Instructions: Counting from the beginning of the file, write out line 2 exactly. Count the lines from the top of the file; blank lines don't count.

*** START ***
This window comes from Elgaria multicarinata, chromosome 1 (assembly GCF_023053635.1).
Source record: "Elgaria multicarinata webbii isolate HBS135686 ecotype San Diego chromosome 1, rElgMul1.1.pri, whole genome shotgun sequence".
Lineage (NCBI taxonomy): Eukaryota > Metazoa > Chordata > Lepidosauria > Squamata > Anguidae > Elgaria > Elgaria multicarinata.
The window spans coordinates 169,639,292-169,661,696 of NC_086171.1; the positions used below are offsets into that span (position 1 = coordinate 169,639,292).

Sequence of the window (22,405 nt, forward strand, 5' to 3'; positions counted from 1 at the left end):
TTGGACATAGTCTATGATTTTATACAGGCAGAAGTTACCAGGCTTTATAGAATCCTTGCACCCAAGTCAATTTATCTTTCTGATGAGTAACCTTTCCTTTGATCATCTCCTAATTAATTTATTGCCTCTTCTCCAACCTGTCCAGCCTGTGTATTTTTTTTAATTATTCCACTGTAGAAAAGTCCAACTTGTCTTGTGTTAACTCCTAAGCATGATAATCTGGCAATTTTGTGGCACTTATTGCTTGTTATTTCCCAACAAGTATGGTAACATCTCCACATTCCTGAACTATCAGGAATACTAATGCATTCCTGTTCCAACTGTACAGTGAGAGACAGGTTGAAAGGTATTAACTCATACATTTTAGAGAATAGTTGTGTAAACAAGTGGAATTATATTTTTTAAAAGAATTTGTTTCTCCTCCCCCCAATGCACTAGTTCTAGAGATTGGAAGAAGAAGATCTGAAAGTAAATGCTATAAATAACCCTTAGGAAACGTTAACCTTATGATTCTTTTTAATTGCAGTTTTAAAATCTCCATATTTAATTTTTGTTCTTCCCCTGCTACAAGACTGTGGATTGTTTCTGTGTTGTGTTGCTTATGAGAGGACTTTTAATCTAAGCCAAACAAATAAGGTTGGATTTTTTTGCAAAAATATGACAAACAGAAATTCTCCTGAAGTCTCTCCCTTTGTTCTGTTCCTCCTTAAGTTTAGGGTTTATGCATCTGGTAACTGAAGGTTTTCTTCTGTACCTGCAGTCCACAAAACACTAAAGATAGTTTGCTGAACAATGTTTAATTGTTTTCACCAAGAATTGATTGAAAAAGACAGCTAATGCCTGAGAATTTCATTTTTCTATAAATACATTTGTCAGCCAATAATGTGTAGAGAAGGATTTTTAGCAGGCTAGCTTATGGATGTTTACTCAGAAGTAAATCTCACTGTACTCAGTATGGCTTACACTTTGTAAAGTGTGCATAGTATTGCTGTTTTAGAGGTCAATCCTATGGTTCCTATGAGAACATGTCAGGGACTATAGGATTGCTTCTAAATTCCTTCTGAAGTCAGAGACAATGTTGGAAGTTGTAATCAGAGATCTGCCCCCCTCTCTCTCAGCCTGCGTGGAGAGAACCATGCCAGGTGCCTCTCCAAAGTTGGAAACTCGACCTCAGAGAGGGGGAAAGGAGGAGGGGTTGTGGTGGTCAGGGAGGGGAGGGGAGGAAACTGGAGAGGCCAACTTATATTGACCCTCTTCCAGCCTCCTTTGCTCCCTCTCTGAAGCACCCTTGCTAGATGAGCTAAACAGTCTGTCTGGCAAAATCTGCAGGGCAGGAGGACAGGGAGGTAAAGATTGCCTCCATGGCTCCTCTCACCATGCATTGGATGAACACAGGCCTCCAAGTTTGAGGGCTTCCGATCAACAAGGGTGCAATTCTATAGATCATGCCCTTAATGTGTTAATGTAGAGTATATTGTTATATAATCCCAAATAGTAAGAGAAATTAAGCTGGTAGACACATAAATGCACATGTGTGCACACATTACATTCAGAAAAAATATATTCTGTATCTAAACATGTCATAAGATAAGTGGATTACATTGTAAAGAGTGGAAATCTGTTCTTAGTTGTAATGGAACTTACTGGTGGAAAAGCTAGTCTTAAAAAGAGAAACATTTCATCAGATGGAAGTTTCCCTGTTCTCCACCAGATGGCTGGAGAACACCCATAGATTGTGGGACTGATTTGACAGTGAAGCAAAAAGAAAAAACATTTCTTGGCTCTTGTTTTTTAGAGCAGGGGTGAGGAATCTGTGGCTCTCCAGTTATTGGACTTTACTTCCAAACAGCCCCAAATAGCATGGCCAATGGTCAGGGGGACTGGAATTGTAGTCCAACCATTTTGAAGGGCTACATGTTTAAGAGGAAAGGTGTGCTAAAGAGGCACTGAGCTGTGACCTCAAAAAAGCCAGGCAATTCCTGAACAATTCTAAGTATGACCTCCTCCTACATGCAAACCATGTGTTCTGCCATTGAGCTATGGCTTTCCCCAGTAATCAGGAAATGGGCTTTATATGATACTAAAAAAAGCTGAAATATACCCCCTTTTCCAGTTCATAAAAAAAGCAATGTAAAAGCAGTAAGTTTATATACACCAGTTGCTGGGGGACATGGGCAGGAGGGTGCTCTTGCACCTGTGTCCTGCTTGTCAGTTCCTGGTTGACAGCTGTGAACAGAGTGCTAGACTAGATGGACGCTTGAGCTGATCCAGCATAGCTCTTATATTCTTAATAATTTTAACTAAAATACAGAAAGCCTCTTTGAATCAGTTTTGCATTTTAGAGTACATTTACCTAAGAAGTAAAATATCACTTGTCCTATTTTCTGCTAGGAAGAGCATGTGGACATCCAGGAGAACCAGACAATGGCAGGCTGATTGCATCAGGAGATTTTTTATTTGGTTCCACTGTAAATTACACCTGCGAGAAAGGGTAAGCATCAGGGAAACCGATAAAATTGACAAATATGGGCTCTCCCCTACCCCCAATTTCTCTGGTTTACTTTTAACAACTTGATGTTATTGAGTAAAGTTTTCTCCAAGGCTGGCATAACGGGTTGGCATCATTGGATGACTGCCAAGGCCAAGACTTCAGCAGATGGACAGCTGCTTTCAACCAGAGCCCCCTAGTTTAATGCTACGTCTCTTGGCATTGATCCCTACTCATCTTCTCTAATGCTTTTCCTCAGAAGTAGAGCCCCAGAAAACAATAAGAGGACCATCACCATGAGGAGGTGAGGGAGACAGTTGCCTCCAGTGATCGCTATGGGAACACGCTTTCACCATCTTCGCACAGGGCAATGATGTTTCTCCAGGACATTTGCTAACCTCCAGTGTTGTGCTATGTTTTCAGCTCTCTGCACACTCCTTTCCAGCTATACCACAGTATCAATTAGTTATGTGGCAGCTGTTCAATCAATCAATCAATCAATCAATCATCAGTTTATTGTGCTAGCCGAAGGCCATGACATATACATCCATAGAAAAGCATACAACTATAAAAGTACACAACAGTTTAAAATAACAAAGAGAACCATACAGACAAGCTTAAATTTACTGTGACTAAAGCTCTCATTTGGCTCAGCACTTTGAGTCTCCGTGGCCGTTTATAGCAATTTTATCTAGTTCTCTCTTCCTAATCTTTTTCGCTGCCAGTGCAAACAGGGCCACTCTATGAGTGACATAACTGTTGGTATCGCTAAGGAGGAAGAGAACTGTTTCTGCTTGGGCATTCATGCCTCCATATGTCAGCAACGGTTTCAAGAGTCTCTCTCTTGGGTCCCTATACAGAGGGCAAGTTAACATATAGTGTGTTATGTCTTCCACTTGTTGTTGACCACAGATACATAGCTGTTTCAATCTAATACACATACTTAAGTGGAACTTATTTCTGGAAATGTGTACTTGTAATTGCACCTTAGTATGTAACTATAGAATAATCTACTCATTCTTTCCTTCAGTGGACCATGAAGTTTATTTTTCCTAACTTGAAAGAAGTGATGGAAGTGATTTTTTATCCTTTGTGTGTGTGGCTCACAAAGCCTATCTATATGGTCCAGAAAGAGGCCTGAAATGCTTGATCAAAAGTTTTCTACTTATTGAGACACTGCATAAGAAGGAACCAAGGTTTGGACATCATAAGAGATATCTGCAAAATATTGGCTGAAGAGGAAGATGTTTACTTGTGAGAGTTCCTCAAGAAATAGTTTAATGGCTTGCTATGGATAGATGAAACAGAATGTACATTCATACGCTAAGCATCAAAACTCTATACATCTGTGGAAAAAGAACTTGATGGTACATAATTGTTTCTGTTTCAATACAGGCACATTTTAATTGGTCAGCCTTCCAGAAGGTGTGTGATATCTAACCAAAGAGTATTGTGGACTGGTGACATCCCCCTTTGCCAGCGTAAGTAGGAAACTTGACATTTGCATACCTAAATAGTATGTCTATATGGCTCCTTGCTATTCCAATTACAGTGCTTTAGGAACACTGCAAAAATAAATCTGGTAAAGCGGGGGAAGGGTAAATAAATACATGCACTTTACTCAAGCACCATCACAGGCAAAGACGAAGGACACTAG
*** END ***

Source record: "Elgaria multicarinata webbii isolate HBS135686 ecotype San Diego chromosome 1, rElgMul1.1.pri, whole genome shotgun sequence".